Accordingly, the Board believes that the most effective leadership structure for us at this time is for Mr. Parker to serve as both Chairman of the Board and Chief Executive Officer. Mr. Parker is one of our founders and has been our Chairman of the Board and our Chief Executive Officer since our inception in August 1989. The Board believes that he is uniquely qualified through his experience and expertise to be the person who generally sets the agenda for, and leads discussions of, issues relating to the implementation of our strategic plan. Mr. Parker’s leadership, in both his Chairman of the Board and Chief Executive Officer roles, continues to ensure that we remain dedicated to and focused on both our short and long-term objectives. While the Board does not have a lead independent director, the independent directors meet in executive session regularly without the presence of management.



Independence of Directors



Our common stock is listed on the Nasdaq Capital Market of The Nasdaq Stock Market, LLC (“NASDAQ”), and we follow the rules of NASDAQ in determining if a director is independent. The Board consults with our counsel to ensure that the Board’s determinations regarding the independence of directors are consistent with the rules of NASDAQ and all relevant securities laws and regulations.  Consistent with these considerations, the Board affirmatively has determined that Messrs. D er Torossian , Hightower, Metcalf, Newman, Rosenbaum, Sterne, and Suh   are our independent directors. Messrs. Parker and Sorrells are not considered independent due to their current employment by us.



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Risk Management and Board Oversight  



The Board as a whole works with our management team to promote and cultivate a corporate environment that incorporates enterprise-wide risk management into strategy and operations. Management periodically reports to the Board about the identification, assessment and management of critical risks and management’s risk mitigation strategies. Each committee of the Board is responsible for the evaluation of elements of risk management based on the committee’s expertise and applicable regulatory requirements. In evaluating risk, the Board and its committees consider whether our programs adequately identify material risks in a timely manner and implement appropriately responsive risk management strategies throughout the organization. The audit committee focuses on assessing and mitigating financial risk, including risk related to internal controls, and receives at least quarterly reports from management on identified risk areas. In setting compensation, the compensation committee strives to create incentives that encourage behavior consistent with our business strategy, without encouraging undue risk-taking. The nominating and corporate governance committee considers areas of potential risk within corporate governance and compliance, such as management succession. Each of the committees reports regularly to the Board as a whole as to their findings with respect to the risks they are charged with assessing.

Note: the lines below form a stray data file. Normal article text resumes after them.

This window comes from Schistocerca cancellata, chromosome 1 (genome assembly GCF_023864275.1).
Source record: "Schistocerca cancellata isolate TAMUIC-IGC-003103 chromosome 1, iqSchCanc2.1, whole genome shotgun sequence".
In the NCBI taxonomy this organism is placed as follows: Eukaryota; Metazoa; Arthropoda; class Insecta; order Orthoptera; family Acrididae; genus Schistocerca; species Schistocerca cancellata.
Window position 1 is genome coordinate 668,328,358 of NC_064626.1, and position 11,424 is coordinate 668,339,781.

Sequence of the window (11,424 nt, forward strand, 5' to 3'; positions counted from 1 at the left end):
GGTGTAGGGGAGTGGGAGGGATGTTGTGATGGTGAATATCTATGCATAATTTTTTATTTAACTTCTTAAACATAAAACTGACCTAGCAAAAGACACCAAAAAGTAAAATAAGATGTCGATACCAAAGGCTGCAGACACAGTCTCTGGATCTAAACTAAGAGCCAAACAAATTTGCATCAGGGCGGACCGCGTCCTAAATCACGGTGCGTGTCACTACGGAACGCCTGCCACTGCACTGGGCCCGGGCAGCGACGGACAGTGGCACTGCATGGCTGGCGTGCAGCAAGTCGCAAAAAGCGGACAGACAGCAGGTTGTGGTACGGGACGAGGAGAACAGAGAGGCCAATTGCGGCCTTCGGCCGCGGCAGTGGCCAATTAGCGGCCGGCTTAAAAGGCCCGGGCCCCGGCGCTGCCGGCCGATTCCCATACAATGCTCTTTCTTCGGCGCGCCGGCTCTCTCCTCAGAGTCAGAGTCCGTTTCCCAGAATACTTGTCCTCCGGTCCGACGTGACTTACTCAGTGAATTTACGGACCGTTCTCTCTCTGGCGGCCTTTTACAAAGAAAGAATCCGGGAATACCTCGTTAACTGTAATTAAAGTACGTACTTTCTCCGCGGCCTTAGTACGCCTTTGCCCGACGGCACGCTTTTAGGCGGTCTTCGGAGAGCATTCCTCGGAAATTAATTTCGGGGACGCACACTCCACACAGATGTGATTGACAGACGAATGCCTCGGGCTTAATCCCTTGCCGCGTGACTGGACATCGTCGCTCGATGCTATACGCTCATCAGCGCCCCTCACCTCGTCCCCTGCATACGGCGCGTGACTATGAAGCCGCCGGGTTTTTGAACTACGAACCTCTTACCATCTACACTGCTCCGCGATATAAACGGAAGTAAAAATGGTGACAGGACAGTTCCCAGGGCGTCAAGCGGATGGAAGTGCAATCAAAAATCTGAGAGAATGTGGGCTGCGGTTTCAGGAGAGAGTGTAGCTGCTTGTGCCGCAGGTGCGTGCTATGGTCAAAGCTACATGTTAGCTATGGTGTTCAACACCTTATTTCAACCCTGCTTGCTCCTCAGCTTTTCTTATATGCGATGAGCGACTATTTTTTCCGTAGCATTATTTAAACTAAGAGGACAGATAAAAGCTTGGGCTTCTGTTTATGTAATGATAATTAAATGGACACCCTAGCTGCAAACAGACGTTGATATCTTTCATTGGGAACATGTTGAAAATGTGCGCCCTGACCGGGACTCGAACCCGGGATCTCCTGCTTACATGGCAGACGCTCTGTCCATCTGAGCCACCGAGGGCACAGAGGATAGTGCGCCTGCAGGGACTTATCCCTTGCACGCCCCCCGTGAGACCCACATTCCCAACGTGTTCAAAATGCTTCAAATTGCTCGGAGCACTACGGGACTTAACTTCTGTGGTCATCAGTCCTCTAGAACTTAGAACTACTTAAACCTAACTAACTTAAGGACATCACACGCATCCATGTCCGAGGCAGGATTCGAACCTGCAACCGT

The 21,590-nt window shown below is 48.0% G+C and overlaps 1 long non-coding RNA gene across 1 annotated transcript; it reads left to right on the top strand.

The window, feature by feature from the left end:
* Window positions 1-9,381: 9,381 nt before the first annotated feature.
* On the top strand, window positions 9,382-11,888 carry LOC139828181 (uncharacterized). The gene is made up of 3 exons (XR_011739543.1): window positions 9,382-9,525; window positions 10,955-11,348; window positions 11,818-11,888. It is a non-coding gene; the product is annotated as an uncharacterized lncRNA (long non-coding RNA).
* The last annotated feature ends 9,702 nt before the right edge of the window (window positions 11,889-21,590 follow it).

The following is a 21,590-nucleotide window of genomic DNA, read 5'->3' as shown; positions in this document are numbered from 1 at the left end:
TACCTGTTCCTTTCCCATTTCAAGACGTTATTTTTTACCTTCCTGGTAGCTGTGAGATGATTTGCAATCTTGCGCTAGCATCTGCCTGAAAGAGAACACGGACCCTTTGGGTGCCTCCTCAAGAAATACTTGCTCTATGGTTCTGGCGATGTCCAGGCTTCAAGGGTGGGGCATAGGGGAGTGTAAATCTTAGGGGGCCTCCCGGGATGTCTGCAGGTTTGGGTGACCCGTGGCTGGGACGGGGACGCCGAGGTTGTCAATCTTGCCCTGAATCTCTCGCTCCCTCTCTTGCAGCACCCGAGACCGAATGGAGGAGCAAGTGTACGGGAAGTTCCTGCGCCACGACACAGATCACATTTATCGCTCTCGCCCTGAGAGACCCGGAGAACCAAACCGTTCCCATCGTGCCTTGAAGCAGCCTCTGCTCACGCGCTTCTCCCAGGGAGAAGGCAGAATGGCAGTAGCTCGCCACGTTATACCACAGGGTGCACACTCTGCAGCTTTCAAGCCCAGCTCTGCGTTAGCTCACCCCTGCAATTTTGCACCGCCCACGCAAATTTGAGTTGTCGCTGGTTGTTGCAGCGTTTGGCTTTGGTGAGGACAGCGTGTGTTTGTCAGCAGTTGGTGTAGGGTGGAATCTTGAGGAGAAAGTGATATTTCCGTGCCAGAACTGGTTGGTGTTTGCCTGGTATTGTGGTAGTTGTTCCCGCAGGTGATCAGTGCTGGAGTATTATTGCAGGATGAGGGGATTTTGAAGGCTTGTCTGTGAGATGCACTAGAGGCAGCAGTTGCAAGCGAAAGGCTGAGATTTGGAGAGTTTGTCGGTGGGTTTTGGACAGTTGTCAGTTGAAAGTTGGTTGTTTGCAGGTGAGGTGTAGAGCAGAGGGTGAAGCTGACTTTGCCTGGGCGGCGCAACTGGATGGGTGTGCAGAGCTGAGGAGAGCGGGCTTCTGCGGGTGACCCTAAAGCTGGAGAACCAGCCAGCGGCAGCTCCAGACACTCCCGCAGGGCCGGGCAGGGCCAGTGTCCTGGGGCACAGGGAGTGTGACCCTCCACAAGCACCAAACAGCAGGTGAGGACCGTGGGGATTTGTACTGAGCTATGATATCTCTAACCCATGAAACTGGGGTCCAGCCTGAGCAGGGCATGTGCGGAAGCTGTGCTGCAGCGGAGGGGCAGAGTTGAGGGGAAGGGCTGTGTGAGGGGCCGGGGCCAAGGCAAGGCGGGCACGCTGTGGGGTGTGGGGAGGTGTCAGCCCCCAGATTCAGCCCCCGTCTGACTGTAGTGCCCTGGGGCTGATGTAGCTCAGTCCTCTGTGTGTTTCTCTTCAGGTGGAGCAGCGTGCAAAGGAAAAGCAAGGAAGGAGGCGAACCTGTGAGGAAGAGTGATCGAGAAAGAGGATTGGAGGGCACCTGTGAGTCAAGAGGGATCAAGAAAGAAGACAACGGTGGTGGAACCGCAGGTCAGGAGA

Board Meetings and Committees



During the fiscal year ended December 31, 201 6 , our Board met nine times and acted by unanimous consent five times. All of our directors attended 75% or more of the aggregate number of meetings of the Board and committees on which they served, with the exception of Mr. Sorrells and Mr. Sterne .   Mr. Sterne was absent with notice from two Board meetings and our 2016 annual shareholders’ meeting in August 2016 due to extenuating circumstances.  The directors are strongly encouraged to attend meetings of shareholders. All of our directors attended our 2016 annual meeting of shareholders except Mr. Sterne and Mr. Parker.



The Board has three separately standing committees: the audit committee, the compensation committee and the nominating and corporate governance committee. Each committee is composed entirely of independent directors as determined in accordance with the rules of NASDAQ for directors generally, and where applicable, with the rules of NASDAQ for such committee. In addition, each committee has a written charter, a copy of which is available free of charge at http://www.parkervision.com.



Audit Committee



Messrs. Metcalf (Chair), Hightower and Der Torossian are the current members of our audit committee.  During the fiscal year ended December 31, 201 6 , the audit committee met five times.  The functions of the audit committee include oversight of the integrity of our financial statements, our compliance with legal and regulatory requirements, and the performance, qualifications and independence of our independent auditors. The audit committee also reviews and recommends to the Board whether or not to approve transactions between us and an officer ,   director , or other related party . The purpose and responsibilities of our audit committee are set forth in full in the committee’s charter. The report of the audit committee is included on page 34 of this proxy statement.